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Prehistoric lock-ring discovered near Wrexham declared Treasure

09 Apr 2023 3 minute read
Bronze Age gold lock-ring found in a field in Holt near Wrexham. IMAGE: © Amgueddfa Cymru – National Museum Wales

A Bronze Age gold lock-ring was among finds which have recently been declared treasure in Wales.

A 15th-century gold fede ring, a medieval silver buckle-plate, a silver James I coin, and a late 17th-century or early 18th-century gold posy-ring are also among the finds declared treasure by Kate Sutherland, Assistant Coroner for North Wales (East and Central).

The Bronze Age gold lock-ring was discovered by metal-detectorist Chris Wood in 2018 on a ploughed field in Holt near Wrexham. It dates back to the Late Bronze Age (1000-800 BC) and would have possibly been worn in the hair.

The high-status ornament is decorated with 79 concentric circles, which were hand-scribed on a gold sheet just four centimetres wide.

Adam Gwilt, Principal Curator for Prehistory at Amgueddfa Cymru – Museum Wales, described the the quality of the decoration as “impressive”.

“The resulting visual effect, created across the surface of this golden ornament, suggests this was once a highly valued possession. It would have marked out the wearer, female or male, to be a well-connected person of high standing within their community,” he added.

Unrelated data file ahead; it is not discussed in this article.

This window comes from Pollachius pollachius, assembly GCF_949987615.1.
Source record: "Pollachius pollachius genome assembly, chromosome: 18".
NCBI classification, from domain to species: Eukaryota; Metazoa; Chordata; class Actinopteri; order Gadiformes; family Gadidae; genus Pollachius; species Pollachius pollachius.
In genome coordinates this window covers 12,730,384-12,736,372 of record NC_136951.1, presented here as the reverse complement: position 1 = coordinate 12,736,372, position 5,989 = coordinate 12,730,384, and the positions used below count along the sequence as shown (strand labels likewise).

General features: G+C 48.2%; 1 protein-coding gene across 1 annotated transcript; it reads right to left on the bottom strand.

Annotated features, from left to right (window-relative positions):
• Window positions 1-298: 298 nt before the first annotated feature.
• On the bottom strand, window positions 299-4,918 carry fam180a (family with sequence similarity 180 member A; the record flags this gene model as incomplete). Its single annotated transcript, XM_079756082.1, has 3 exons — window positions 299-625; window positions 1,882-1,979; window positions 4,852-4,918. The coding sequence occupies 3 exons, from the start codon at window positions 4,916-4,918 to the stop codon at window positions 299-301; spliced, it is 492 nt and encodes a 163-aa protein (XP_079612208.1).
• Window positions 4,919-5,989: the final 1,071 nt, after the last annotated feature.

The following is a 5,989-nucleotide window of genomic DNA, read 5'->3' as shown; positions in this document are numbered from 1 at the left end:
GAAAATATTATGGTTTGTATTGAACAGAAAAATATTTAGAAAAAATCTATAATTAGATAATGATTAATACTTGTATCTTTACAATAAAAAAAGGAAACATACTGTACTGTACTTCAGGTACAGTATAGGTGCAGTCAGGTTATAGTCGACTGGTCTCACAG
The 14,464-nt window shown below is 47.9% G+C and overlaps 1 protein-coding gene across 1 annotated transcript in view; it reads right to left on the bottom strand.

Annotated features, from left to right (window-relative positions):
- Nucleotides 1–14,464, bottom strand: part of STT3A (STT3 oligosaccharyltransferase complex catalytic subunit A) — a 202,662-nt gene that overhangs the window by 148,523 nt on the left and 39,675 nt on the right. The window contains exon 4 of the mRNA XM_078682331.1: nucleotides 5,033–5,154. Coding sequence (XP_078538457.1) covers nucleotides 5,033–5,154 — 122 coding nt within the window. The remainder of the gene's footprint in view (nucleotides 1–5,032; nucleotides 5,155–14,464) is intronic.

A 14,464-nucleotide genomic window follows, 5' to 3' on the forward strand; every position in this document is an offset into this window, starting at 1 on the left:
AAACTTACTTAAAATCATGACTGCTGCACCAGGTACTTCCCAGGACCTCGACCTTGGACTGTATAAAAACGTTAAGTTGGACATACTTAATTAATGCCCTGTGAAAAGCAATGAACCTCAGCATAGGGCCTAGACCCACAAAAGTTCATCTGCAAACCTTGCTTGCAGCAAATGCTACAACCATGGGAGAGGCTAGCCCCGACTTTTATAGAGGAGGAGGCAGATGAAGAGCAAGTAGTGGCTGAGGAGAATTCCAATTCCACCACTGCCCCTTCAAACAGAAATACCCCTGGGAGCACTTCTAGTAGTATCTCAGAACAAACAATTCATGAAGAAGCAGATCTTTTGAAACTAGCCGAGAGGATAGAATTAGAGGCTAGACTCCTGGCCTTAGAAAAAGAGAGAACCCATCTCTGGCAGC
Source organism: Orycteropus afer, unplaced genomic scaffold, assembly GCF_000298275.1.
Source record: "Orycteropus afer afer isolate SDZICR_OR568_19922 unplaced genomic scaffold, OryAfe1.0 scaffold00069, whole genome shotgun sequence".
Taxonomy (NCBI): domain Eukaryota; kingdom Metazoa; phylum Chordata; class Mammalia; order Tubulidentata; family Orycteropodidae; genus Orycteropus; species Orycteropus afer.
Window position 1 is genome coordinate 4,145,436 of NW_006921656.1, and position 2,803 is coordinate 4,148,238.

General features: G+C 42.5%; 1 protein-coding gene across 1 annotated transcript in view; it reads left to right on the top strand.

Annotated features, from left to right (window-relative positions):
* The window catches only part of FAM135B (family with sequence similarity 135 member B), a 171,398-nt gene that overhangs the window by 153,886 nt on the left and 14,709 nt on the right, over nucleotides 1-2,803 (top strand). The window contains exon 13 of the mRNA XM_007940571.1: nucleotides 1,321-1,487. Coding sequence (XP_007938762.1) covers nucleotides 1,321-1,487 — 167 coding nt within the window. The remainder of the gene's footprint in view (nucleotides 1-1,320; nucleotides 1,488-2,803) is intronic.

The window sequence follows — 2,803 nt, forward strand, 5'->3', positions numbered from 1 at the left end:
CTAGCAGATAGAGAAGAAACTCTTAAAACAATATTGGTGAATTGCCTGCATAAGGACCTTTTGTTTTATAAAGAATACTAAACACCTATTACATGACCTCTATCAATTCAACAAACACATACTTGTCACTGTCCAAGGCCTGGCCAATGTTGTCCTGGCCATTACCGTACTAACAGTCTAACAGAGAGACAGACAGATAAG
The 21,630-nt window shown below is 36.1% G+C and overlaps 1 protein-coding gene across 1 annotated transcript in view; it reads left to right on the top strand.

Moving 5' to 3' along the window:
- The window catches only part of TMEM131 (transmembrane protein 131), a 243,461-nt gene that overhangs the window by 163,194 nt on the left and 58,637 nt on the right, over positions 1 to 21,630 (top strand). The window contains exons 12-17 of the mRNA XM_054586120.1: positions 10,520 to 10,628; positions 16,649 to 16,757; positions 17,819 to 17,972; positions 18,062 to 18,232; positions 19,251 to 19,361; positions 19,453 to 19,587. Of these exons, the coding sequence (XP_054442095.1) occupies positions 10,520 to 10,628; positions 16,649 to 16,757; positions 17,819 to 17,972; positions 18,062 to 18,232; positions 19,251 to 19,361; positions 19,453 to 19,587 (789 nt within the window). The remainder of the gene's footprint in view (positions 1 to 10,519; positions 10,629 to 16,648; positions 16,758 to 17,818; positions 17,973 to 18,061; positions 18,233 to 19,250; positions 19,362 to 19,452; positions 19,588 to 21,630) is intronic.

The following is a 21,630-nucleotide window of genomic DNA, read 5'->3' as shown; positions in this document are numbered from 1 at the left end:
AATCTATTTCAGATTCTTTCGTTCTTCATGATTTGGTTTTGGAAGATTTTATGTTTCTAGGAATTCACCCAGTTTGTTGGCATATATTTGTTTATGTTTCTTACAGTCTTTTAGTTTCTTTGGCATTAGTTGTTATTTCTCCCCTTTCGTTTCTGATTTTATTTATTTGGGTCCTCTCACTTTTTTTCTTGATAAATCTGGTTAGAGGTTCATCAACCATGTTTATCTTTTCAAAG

The 15th-century gold fede ring features white enamel decoration and two raised pelleted ridges spaced with a floral design. It bears an inscription reading ‘de bon cuer’ which translates as ‘of good heart’.

Bronington Hoard

The ring belongs to the Bronington Hoard a medieval treasure trove discovered in the village outside Whitchurch near Wrexham.

This was the first hoard of its kind to have been discovered in the Wrexham area and is on permanent display at Wrexham County Borough Museum.

The medieval gold fede ring discovered in a field under pasture in Bronington. Photo © Amgueddfa Cymru – National Museum Wales

The medieval silver buckle-plate is intricately decorated with an openwork design of Gothic tracery.

It was found inserted into the open end of the buckle-plate, which would have been attached to the wearer’s belt or a silk girdle.

The late 17th-century or early 18th-century gold posy-ring bears the inscription ‘Gods providence is our inheritance’.

Posy-rings are rings that bear a short poem or motto, often on the inside of the band. They were popular in the 16th, 17th, and 18th centuries.

If a find is declared Treasure, it is then valued by an independent Treasure Valuation Committee and a value must be agreed by all parties, the reward being split between the finder and landholder.

Museums will then have the right to acquire the objects for their collections.


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Frank
Frank
10 months ago

So the lawmakers and do-nothings stake a claim even though they have not lifted a finger. Like hovering vultures.

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